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Recreational Fishers Incensed Over Scallop Fishery Threats

Marlborough Recreational Fishing Public Incensed Over Scallop Fishery Threats

Marlborough recreational fishing groups are annoyed at government meddling with the process surrounding discussions on the future management of Marlborough’s scallop fisheries.

The scallop fishery has been the focus for intense debate between commercial and recreational sectors as with the depletion of the Tasman and Golden Bay scallop stocks, commercial boats, backed by big companies, are wanting increased access to fish the Marlborough Sounds scallop beds. But what is infuriating the recreational public is that without warning and as submissions were due to close, government suddenly changed the rules.

Two options were initially up for consideration with submissions due to close on 21 February. Then on the eve of submission closure the ministry introduced a third option of a large increase in commercial tonnage and extended submission closure to 3 March.

“Quite clearly the third option was introduced under pressure from the big companies,” said Laurie Stevenson Marlborough Recreational Fishers’ spokesman. “It’s simply outrageous, flies in the face of normal protocol and is shifting the goal posts at the 11th hour. Undemocratic and totally unfair.”

The two original options were: first, for the status quo to remain and second, a proposal to allow 46 tonnes for commercial. The third, later, option proposes raising the commercial quota to 416 tonnes.

Meanwhile Nelson based recreational fishers group TASFISH has told government it’s dismayed at the ministry’s “tight consultation period” of only 18 working days to respond to the first two options. Then on 21 February the Ministry of Primary Industries advised of the third option and extension to 3 March.

“The Minister has undoubtedly been lobbied so hard and so extensively that the commercial quota holders now have their interests put ahead of the long term sustainability of the scallop fishery,” said TASFISH in submissions labelling the controversial third option “the Talleys’ option.”.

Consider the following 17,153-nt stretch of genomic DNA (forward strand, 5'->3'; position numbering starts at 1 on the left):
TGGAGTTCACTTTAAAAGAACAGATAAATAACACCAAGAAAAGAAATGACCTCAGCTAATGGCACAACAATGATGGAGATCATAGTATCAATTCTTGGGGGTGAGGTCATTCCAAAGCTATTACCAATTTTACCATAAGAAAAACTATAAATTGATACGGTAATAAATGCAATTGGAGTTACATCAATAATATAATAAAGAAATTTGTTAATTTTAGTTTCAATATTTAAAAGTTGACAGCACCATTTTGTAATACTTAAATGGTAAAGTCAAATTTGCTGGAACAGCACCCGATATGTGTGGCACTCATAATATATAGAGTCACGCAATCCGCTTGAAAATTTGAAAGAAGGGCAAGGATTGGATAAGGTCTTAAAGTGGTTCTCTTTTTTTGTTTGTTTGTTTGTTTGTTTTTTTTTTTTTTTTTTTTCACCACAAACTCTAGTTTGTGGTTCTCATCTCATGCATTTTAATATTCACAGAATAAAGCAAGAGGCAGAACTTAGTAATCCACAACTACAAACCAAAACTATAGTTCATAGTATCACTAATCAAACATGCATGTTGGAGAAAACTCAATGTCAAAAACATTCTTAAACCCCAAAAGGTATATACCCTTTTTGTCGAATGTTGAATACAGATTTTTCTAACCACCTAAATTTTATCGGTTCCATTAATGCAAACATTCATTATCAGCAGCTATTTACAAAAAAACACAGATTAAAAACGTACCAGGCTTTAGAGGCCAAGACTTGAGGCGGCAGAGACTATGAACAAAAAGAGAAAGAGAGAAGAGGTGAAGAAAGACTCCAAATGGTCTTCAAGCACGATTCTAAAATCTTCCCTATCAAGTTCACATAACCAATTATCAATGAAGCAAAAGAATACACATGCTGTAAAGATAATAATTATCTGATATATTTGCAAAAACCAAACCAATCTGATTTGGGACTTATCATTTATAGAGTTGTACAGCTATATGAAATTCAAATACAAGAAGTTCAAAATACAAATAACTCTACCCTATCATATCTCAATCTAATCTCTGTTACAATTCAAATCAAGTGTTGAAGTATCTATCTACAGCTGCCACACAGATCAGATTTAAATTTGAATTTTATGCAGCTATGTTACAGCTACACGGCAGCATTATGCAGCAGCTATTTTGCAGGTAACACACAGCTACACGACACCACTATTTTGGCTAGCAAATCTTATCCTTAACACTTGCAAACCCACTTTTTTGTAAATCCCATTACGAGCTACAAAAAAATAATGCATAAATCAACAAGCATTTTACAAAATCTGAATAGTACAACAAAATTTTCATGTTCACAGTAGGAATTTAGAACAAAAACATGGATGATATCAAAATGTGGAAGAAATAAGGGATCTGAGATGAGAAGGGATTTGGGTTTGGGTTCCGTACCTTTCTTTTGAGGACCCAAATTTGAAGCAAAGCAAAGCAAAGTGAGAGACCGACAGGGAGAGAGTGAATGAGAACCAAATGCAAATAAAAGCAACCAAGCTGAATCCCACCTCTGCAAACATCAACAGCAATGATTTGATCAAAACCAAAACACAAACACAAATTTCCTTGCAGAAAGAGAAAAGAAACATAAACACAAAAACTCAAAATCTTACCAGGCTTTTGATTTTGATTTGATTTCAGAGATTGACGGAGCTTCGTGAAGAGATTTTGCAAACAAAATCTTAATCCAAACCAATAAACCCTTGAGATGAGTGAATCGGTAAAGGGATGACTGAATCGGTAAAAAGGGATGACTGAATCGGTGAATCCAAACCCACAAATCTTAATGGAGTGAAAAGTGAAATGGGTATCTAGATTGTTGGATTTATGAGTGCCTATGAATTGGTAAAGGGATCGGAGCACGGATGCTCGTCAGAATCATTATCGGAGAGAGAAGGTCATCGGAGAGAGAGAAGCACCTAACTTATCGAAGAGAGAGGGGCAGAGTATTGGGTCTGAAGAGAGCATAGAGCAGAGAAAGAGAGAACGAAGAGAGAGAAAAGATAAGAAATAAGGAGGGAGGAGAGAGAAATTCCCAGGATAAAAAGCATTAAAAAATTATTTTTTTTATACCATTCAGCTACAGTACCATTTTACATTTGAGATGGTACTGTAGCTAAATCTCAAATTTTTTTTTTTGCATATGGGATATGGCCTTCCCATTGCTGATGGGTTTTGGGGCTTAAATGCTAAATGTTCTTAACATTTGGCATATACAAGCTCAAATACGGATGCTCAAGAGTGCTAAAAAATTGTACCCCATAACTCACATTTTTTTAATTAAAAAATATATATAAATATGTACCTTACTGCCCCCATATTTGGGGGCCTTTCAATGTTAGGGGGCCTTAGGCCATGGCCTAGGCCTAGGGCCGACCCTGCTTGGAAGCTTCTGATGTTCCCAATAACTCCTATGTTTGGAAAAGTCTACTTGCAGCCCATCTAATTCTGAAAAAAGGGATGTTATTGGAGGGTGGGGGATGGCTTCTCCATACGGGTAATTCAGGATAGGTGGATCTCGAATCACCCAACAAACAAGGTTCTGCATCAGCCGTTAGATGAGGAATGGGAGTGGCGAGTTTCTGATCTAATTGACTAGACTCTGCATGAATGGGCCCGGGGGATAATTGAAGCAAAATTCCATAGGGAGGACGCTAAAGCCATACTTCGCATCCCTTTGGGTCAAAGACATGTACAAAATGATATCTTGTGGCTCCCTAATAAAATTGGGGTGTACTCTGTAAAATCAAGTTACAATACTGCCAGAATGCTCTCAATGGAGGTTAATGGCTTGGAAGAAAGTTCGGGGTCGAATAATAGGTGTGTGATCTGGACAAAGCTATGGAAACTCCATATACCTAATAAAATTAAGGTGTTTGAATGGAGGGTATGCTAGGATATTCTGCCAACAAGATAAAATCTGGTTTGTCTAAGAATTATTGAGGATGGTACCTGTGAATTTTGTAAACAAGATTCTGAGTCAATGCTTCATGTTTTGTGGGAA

“Talley’s” option placed greater weight on the economic consequences of reducing the TACC (commercial catch) than option 2,” said TASFISH.

Economic interests should not override the short and long term sustainability of the scallop fishery.

MRFA spokesman Laurie Stevenson of Picton said Minister Nathan Guy needed to stand firm and give full priority to his legal obligations, to manage the fishery in the interest of ensuring the future well being of the scallop fishery.

Also wading into the debate was the NZ Sport Fishing Council which in its submission warned Fisheries Minister Nathan Guy that he must not knowingly risk the productivity and fragile nature of the Marlborough Sounds scallop beds.

“Years of commercial dredging has contributed to the massive collapse of scallop stocks in Golden and Tasman Bays, the lack of regrowth and the acknowledged poor survival of spat and lack of adequate habitat in these areas.”

And on the Marlborough Sounds the council said “Scallop 7 is a public fishery and neither the fishery nor the locals ought to be held to ransom merely to appease quota owners’ interests .”

Finally, the Ministry lethargically proposes to review the fishery at the end of the 2014 season, by which time it is likely that the few remaining scallop beds will have been destroyed said Laurie Stevenson.

“There will be no scallops for anyone. The MRFA and the wider recreational fishing public is incensed by this tragedy,” he said.


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